PoliticsDáil Sketch

Miriam Lord: ‘Mini-budget’ becomes a big deal amid frantic back-and-forth in Dáil

Taoiseach is adamant there will be no kite-flying or leaks in the days before the big announcement

Good news for the Government with an early verdict from the leader of the Labour Party on its new cost-of-living supports package, due for official release early next week.

It is not a duck, dead or otherwise.

The Minister of Finance will be chuffed.

“If it looks like a rose and smells like a rose, it IS a rose!” trilled Ivana Bacik during Leaders’ Questions.


What a lovely tribute to the fragrant Paschal Donohoe who must ensure that when the Coalition starts throwing money in all directions, it is flung in a prudent manner with the best interests of the exchequer to the fore, while providing essential targeted bullet points to assist the electorally vulnerable struggling to compile their constituency literature.

Then again, isn’t this the time of year for pruning roses and covering them with a malodorous blanket of horse manure, ushering in the sweet stench of spring?

It was the day after St Valentine’s night, so maybe that’s why Ivana had roses on her mind, which is nice.

She was not buying the Taoiseach’s line that the new measures, which will be finalised in the next few days, are not a big deal and the Government is merely making sure that when the current round of financial supports expire at the end of this month, people will not be left high and dry as living costs continue to bite.

The Labour Party predicted that people around the country would still be struggling to make ends meet even after the substantial payments introduced in Budget 2023 and would require help again when its one-off measures expired.

“We in the Labour Party predicted last October that there would need to be a mini-budget,” she trumpeted, sounding very pleased with herself and her team.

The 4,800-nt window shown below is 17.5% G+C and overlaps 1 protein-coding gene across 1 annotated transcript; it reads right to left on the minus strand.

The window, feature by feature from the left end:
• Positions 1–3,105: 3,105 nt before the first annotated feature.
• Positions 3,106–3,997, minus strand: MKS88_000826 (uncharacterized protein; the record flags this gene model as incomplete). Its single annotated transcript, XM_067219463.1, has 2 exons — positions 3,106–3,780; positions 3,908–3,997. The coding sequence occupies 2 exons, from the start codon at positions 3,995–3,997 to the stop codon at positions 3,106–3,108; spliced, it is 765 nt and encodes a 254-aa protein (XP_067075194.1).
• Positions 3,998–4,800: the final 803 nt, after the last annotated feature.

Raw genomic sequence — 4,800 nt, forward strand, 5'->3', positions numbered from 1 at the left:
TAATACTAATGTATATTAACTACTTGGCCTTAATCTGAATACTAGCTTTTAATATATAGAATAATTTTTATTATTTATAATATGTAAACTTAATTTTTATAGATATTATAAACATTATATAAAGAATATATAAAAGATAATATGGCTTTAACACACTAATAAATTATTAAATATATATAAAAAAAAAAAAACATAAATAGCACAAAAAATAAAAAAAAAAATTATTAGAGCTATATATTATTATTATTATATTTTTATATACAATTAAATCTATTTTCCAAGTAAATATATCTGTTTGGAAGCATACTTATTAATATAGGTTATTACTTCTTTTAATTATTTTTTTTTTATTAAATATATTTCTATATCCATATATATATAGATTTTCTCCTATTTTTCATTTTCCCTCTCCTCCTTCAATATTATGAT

Minutes earlier, Sinn Féin leader, an irony-free Mary Lou McDonald, witheringly informed Leo Varadkar, who had just run through the Government’s 25 greatest hits of the cost-of-living crisis, that “retrospective self-praise is no praise”.

That line obviously went over Ivana’s head.

Although if self-praise – retrospective or otherwise – were to be banned under Dáil Standing Orders, the House would be in a permanent state of suspension with Mary Lou and her spokespeople leading lights among the ranks of the expelled.

Mini-budget? How did Labour get that idea?

There is categorically no mini-budget, insisted the Taoiseach. Although thanks to the money set to roll in from the windfall tax on energy companies and some underspends and a good bit left over in the reserve fund “we will have some room to manoeuvre”.

But there is no mini-budget, stressed Leo, with a straight face, like Groucho Marx declaring “there ain’t no Sanity Clause!”

The Labour TDs sniggered.

Ivana wanted clarity on the measures to be introduced so people are not worrying unduly about losing their supports. The Taoiseach promised all would be revealed in a few days’ time after Ministers have met and decided what they will do.

“It will probably require a short finance Bill, perhaps next week, or if not, next week,” added Leo.